University’s first ever Angus Cattle arrive at MSU

For the first time in MSU’s history, the Montana State University-Northern Agricultural Research Center (NARC) is home to 51 Red Angus cattle. The cattle were purchased from MSU Alumni, Bob and Rita Dige. The cattle herd includes 32 cows, nine bred heifers and 10 replacement heifers. Darrin Boss, superintendent of the Northern Agricultural Research Center, stated that the cattle will be beneficial to them for “research on various issues such as heifer development, lifetime productivity, reproduction and profitability, among other economically relevant traits. This type of research will have an impact on Montana cattle ranchers for years to come.”

 

According to Rachel Endecott, Ph.D., a beef cattle specialist with the Department of Animal Range and Sciences, the focus of the research done with the Red Angus cattle will be fertility, maternal traits and cow longevity. Endecott stated that “the Red Angus breed has been focused on these traits since the mid-1990s and have some of the best and longest recorded data to track these genetics in the world. The research will provide new information that ranchers in Montana and throughout the country can use in their operations to make management decisions, continuing the legacy of production agriculture research at MSU.”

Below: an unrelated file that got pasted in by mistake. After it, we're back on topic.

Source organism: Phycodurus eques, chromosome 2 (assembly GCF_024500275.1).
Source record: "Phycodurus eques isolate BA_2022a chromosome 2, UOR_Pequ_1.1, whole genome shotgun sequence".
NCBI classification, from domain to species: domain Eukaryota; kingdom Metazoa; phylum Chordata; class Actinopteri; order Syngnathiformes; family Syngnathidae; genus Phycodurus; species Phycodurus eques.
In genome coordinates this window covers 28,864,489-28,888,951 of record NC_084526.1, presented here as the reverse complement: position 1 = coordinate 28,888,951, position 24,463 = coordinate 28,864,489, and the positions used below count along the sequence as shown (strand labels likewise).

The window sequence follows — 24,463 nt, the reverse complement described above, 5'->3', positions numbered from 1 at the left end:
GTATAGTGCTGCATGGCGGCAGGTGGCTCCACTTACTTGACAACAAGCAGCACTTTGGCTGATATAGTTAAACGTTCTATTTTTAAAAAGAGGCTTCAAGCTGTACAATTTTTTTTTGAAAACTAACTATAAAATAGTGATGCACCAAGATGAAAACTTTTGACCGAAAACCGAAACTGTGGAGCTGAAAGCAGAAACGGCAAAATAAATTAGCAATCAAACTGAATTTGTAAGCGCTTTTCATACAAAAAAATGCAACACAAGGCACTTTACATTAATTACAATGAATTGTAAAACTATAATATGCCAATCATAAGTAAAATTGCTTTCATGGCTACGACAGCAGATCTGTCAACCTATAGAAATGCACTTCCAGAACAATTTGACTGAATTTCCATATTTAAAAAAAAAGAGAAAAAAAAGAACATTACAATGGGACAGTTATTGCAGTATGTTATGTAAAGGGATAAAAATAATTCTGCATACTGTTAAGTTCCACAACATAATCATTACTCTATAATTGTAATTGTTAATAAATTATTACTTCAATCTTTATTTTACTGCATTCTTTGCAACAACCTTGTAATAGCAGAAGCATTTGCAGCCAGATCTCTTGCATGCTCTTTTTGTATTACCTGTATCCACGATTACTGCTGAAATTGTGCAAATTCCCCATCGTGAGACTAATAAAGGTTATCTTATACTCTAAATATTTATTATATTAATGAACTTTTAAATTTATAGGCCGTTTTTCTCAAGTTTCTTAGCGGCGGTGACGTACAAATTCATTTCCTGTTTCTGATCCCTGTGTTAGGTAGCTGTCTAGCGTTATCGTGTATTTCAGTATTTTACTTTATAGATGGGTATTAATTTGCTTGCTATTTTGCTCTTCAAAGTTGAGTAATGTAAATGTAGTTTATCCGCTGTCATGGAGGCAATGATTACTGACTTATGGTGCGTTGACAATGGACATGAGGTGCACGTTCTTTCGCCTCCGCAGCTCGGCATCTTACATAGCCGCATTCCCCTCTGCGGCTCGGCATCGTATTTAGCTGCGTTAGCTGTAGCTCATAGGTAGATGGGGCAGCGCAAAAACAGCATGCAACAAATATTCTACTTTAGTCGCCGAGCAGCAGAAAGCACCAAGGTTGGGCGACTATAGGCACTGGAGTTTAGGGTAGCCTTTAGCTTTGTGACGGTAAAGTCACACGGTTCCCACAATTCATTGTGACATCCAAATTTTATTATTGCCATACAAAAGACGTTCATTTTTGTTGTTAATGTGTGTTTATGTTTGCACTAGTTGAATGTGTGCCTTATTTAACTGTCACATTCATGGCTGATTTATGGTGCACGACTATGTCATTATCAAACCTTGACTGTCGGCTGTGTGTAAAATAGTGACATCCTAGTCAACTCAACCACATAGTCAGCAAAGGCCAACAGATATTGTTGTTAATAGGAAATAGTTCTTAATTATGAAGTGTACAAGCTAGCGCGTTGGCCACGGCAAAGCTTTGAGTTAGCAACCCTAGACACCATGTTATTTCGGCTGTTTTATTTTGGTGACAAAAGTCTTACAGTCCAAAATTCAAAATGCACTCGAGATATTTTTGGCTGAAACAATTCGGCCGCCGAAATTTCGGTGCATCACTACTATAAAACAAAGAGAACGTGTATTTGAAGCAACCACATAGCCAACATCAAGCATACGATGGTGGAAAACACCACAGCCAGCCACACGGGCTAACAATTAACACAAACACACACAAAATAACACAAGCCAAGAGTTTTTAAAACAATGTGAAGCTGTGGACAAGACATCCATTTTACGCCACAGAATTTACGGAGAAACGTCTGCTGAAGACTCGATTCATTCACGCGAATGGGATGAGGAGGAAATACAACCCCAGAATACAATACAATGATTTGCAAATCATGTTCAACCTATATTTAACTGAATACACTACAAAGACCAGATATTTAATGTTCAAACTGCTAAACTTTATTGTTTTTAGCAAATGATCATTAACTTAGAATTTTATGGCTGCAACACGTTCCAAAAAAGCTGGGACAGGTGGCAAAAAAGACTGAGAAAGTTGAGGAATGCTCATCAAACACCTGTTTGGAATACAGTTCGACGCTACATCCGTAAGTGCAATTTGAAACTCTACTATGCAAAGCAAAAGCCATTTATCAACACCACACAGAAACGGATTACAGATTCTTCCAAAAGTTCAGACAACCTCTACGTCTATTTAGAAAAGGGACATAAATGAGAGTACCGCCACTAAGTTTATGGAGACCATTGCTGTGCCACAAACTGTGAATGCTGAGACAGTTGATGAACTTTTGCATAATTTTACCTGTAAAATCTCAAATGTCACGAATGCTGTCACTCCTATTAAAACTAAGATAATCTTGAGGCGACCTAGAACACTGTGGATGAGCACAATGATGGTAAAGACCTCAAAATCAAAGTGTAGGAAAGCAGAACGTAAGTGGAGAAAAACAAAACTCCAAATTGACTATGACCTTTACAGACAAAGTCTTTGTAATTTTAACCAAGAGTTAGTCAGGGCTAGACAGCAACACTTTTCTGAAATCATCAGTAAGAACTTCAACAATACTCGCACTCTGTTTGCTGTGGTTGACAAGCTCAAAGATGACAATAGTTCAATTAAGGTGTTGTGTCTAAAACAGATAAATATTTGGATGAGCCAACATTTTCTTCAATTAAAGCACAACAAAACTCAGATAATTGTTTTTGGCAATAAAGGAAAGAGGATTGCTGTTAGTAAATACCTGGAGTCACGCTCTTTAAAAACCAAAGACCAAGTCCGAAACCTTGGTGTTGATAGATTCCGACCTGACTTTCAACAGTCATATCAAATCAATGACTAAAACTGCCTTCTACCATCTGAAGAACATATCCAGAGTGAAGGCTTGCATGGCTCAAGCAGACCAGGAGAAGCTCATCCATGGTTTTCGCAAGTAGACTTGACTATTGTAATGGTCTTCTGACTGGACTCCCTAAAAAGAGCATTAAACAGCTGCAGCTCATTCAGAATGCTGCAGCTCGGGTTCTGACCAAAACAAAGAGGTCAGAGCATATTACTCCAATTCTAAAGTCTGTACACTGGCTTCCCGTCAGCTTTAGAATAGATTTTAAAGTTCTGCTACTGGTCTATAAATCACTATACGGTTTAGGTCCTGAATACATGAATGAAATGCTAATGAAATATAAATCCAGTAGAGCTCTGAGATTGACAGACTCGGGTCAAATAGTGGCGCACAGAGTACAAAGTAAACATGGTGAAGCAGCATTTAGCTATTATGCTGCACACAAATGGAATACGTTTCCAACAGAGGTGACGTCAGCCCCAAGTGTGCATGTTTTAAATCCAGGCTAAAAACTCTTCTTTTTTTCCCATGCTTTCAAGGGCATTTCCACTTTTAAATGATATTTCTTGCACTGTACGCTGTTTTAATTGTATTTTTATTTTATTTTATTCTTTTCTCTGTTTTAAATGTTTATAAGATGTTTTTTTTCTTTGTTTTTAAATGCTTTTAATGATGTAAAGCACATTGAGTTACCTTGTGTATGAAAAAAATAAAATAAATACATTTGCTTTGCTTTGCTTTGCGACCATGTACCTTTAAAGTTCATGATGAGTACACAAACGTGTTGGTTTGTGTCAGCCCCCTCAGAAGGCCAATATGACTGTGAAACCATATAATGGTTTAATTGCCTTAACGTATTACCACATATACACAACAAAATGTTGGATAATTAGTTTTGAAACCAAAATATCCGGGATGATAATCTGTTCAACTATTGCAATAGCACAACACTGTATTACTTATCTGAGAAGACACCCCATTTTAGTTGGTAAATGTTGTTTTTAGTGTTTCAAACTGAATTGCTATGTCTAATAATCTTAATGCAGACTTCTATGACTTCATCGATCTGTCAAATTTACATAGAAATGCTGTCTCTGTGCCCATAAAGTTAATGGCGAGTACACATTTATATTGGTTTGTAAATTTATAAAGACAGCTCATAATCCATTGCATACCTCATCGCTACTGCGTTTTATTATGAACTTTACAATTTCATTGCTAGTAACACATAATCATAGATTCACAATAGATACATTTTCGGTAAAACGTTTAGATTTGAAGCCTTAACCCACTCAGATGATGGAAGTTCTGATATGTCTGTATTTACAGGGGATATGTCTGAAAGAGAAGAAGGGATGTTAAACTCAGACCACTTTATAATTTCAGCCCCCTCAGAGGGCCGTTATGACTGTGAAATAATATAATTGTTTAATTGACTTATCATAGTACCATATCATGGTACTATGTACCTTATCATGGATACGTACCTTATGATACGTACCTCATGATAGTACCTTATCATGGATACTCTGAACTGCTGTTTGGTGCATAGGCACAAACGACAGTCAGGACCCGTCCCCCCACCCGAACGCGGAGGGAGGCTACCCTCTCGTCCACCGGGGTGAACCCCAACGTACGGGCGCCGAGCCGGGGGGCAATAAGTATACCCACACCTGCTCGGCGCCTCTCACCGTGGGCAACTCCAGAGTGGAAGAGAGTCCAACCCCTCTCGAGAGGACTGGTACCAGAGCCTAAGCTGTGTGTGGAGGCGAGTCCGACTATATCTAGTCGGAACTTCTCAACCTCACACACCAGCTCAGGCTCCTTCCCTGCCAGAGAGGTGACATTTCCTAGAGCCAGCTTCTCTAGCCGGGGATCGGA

The cattle are located at the Bozeman Agricultural Research and Teaching Farm which is managed by the Department of Animal and Range Sciences in the Department of Agriculture.

Written by Hanibal Clayton

A mother cow nuzzles her newborn calf at the Montana State Ag Experimentation Station in Bozeman, Mont. on Tuesday February 7, 2017. Photo by Colter Peterson / Montana State University Exponent
A calf curls up on fresh hay during a cold morning at the Montana State Ag Experimentation Station in Bozeman, Mont. on Tuesday February 7, 2017. Photo by Colter Peterson / Montana State University Exponent